Many of us know that April 22 is Earth Day, but did you know that March 22 is designated as World Water Day? Either of these days can be considered for a Men’s Club activity, but you can also do so any time of the year. For an article and video on Charity: water celebrates World Water Day with 407 awe-inspiring human profiles follow this link.
Humans can live without food for weeks but die without water after four or five days. Does your state government assure that your public water supplier delivers clean water?
If you receive your potable water from a public water supplier, the water should meet the federal Safe Drinking Water Act and Lead and Copper Act regulations. Public water systems test water quality when at the plant and at sites throughout the distribution. The regulations do not apply inside homes, businesses, public buildings or schools. Your state has Safe Drinking Water Act Primacy. Therefore the state is responsible for assuring that the production, distribution and the analysis of the water meets the requirements and quality of the regulations. The water is “clean” when it reaches the curb. Several states have expanded the protection with their own regulations.
Lead in Drinking Water has been in the news headlines for several weeks. Building constructed before 1986 have copper water pipes connected with solder. Lead pipes were use before 1930’s. Flint, Michigan water problems were due to the failure of the Michigan Safe Drinking Water Primacy Program.
As STEWARDS OF THE LAND Men’s Clubs should sponsor programs to inform their congregation about water quality and the need for State regulations.
The federal Safe Drinking Water Act and Lead and Cooper Rule (1970’s) are administered by the federal EPA Office of Safe Drinking Water (“OSDW”) to assure the regulation and safety of Public Water supplies. A public water supply has 15 connections and serves 25 people. There are two major parts; oversight of the Public Water Supplies and oversight/ certification of the laboratories that analyze the water samples. The country is divided in to 9 regional EPA Offices. To received federal funds the states accepted Primacy, responsibility for implementing and enforcing the Acts and Rules. Forty nine states established a Primacy water Laboratory (Dept. of Health) and OSDW office. Since the State primacy Laboratory does not have the capacity to analyze all the water samples, they establish a system to certify private labs based on EPA requirements. The Regions inspect/audit and check the states in their regions to assure compliance. Since many states are densely populated, the drinking water requirements are often stricter than the federal requirements. The National OSDW checks the regions. The rules apply to the water delivered to the curb. The property owner is then responsible. The regulations do not apply to homes, businesses, public buildings or schools receiving Public System water. Some cities and county health department have additional requirements.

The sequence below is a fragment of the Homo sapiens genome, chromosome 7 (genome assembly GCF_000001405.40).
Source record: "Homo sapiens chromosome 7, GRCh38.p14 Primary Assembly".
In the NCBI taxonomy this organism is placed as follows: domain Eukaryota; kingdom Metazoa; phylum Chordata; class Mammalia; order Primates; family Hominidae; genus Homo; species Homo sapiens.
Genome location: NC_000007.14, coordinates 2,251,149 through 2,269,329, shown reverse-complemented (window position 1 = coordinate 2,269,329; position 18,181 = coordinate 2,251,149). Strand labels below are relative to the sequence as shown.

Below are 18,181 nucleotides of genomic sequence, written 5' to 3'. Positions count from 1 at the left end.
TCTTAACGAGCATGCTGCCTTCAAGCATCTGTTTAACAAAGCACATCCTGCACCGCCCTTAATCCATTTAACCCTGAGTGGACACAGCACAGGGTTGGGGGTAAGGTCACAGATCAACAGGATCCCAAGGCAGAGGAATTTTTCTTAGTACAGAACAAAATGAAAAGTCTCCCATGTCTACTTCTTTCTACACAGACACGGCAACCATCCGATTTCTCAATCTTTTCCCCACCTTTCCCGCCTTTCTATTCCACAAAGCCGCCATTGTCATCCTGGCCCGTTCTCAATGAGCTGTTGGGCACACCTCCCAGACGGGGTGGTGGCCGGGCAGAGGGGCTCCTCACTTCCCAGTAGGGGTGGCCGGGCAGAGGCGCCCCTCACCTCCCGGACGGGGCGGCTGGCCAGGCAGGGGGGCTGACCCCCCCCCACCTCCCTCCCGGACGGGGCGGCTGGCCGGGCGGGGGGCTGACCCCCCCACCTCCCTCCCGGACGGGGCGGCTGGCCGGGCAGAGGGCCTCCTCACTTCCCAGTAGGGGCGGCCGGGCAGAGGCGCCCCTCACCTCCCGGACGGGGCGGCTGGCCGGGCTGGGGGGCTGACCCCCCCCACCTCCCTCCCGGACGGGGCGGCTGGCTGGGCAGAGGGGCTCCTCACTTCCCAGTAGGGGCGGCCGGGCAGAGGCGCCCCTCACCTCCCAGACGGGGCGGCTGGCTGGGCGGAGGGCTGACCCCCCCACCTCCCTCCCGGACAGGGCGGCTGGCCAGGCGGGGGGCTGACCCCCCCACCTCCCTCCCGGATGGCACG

Lead in drinking water leaches from the lead solder used to connect copper pipes in homes and facilities built before 1986. Detectable Levels of lead can occur when the water sits in the pipes overnight and/ or the water is acidic. For delivered water the pH limits are 6.5 -8.5 (7 neutral, less than 7 acidic, greater 7 basic). Public water systems in urban areas usually treat the water to maintain the pH above 7.
Note: In urban areas, LEAD paint in homes built before 1960 is the greatest health hazard to young children, because the lead makes paint chips taste sweet.
Information about public and community water systems is available by federal rule in an annual report often sent with a bill. Detailed information based on reports filed by the water systems with the state OSDW is available from the State Health or Environmental Departments. For example, New Jersey Department of Environmental Protection OSDW has a specific website.
Policy organization: http://www.cleanwaterfund.org